Mongoose lemur

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Mongoose lemur
Eulemur-mongoz 59489762.jpg
Conservation status
CITES Appendix I (CITES)[2]
Scientific classification e
Kingdom: Animalia
Phylum: Chordata
Class: Mammalia
Order: Primates
Suborder: Strepsirrhini
Family: Lemuridae
Genus: Eulemur
Species: E. mongoz
Binomial name
Eulemur mongoz
Linnaeus, 1766[3]
Eulemur mongoz range map.svg
Distribution of E. mongoz:[1]
red = native, green = introduced
  • albimanus É. Geoffroy, 1812
  • anjuanensis É. Geoffroy, 1812
  • brissonii Lesson, 1840
  • bugi Lesson, 1840
  • cuvieri Fitzinger, 1870
  • dubius F. Cuvier, 1834
  • johannae Trouessart, 1904
  • macromongoz Lesson, 1840
  • micromongoz Lesson, 1840
  • nigrifrons É. Geoffroy, 1812
  • noussardii Boitard, 1842
  • ocularis Lesson, 1840

The mongoose lemur (Eulemur mongoz) is a lemur ranging from 12 to 18 inches (300 to 460 mm) long plus a tail of 16 to 25 inches (410 to 640 mm). The mongoose lemur lives in dry deciduous forests on the island of Madagascar as well as in the humid forests on the islands of the Comoros. This makes the mongoose lemur one of only two lemurs found outside of Madagascar,[4] though it is believed to be an introduced species in the Comoros.[5][6] The mongoose lemur mostly eats fruit, though flowers, leaves and nectar also make up part of its diet. As such, mongoose lemurs act as both pollinators and seed dispersers,[4] but may use the nectar of the kapok tree for nearly 80% of their diet in some parts of their range during the dry season.[7] Feeding on grubs and beetles has also been observed.[5] They are unusual among primates in that they will be diurnal or nocturnal depending on the season, being more active during the day in the wet season and changing activity to the night during the hotter dry season.[4]

Both sexes are born with white beards, but become obviously dimorphic at about six weeks of age when the males develop red beards and red cheeks. The males also have lighter faces than the females.[4] Males may further distinguish themselves when scent-marking territory, as they occasionally develop a bald patch on top of the head from rubbing.[7]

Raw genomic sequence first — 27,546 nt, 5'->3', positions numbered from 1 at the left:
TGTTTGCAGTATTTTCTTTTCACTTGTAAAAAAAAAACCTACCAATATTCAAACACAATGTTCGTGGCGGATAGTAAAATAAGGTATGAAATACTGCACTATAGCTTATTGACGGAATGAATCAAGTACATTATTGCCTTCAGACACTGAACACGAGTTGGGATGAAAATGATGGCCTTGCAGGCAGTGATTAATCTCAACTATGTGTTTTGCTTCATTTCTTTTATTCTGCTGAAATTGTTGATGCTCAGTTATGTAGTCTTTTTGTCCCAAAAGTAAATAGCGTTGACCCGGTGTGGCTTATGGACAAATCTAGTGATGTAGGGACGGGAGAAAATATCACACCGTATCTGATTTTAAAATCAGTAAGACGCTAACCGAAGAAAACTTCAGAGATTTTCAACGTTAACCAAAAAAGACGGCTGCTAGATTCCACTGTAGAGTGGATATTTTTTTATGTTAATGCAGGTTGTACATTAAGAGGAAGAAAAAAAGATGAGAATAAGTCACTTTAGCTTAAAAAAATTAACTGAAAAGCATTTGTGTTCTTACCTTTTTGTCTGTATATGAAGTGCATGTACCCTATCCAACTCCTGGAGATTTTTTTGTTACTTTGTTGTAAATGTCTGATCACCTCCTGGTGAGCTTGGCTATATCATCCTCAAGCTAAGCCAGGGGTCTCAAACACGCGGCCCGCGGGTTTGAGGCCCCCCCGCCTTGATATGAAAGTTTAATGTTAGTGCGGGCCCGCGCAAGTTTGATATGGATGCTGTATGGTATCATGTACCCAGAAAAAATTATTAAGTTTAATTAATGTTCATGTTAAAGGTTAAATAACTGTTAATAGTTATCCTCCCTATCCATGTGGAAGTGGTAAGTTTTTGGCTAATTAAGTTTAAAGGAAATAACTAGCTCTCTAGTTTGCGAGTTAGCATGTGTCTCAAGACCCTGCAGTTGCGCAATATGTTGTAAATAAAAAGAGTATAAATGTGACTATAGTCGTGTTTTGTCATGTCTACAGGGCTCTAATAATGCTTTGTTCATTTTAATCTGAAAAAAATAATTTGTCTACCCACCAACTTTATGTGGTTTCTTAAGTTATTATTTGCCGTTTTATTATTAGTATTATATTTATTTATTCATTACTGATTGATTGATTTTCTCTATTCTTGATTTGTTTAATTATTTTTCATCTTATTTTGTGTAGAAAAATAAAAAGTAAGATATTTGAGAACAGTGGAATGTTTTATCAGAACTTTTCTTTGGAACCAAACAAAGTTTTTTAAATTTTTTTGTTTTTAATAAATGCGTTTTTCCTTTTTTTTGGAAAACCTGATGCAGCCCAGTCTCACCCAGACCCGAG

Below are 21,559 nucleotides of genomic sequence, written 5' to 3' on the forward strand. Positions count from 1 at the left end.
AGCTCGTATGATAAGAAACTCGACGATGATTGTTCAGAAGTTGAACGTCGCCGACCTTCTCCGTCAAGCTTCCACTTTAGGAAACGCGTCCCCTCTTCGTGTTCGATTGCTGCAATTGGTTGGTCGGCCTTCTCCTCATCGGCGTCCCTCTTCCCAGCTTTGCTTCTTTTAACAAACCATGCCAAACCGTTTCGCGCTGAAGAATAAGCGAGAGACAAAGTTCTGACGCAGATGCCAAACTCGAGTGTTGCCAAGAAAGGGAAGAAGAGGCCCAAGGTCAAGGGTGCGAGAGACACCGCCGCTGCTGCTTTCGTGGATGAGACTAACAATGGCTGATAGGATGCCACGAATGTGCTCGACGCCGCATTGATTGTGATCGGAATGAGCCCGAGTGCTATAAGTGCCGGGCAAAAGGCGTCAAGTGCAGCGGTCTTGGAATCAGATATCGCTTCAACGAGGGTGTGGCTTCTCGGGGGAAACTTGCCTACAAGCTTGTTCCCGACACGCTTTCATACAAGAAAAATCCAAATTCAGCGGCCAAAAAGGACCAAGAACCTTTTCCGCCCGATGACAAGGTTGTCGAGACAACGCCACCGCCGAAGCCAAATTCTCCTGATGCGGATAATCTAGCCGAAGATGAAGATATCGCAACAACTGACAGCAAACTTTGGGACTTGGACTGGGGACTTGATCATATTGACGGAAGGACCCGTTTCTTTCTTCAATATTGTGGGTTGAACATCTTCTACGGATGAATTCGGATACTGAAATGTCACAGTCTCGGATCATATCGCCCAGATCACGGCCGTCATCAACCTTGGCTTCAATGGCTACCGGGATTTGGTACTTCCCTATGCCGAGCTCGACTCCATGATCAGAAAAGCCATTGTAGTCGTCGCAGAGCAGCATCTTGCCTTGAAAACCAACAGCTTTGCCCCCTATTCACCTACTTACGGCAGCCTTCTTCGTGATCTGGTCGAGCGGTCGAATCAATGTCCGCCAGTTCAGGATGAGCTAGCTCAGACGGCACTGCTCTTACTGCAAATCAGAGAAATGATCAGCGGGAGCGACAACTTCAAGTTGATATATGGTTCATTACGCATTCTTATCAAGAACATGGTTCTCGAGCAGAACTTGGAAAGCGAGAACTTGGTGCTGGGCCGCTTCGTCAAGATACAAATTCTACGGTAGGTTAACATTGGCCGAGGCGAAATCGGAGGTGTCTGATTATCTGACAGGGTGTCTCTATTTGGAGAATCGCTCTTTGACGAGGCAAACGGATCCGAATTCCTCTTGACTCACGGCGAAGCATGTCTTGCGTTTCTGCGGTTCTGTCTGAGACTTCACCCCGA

Male below, female above
Female Mongoose lemur at Lemurs' Park

Mongoose lemurs are arboreal, with the ability to jump several meters from one tree to another.[4] They live in small family groups, usually consisting of a bonded pair and 1 to 3 offspring.[7] These groups rarely encounter one another, but when they do, they are aggressive.[5] Young are born just prior to the rainy season, from August to October.[5] Gestation lasts approximately four months and weaning takes place around five months after the young are born. The offspring then usually stay with their parents until three years of age, when they have reached full maturity.[7]

Captive mongoose lemurs can live up to 26 years, while wild specimens live 18–20 years.[7]


  1. ^ a b Andriaholinirina, N. et al. (2014). "Eulemur mongoz". IUCN Red List of Threatened Species. Version 2014.1. International Union for Conservation of Nature. Retrieved 2014-06-16. 
  2. ^ "Checklist of CITES Species". CITES. UNEP-WCMC. Retrieved 18 March 2015. 
  3. ^ Groves, C. P. (2005). Wilson, D. E.; Reeder, D. M, eds. Mammal Species of the World (3rd ed.). Baltimore: Johns Hopkins University Press. p. 115. OCLC 62265494. ISBN 0-801-88221-4. 
  4. ^ a b c d e Chicago Zoological Society - Brookfield Zoo's Mongoose Lemur page
  5. ^ a b c d ARKive - Mongoose Lemur ("Eulemur mongoz")
  6. ^ Pastorini, J.; Thalmann, U.; Martin, R. D. (2003). "A molecular approach to comparative phylogeography of extant Malagasy lemurs" (PDF). Proceedings of the National Academy of Sciences 100 (10): 5879–5884. Bibcode:2003PNAS..100.5879P. doi:10.1073/pnas.1031673100.  edit
  7. ^ a b c d e Bristol Zoo - Mongoose Lemur

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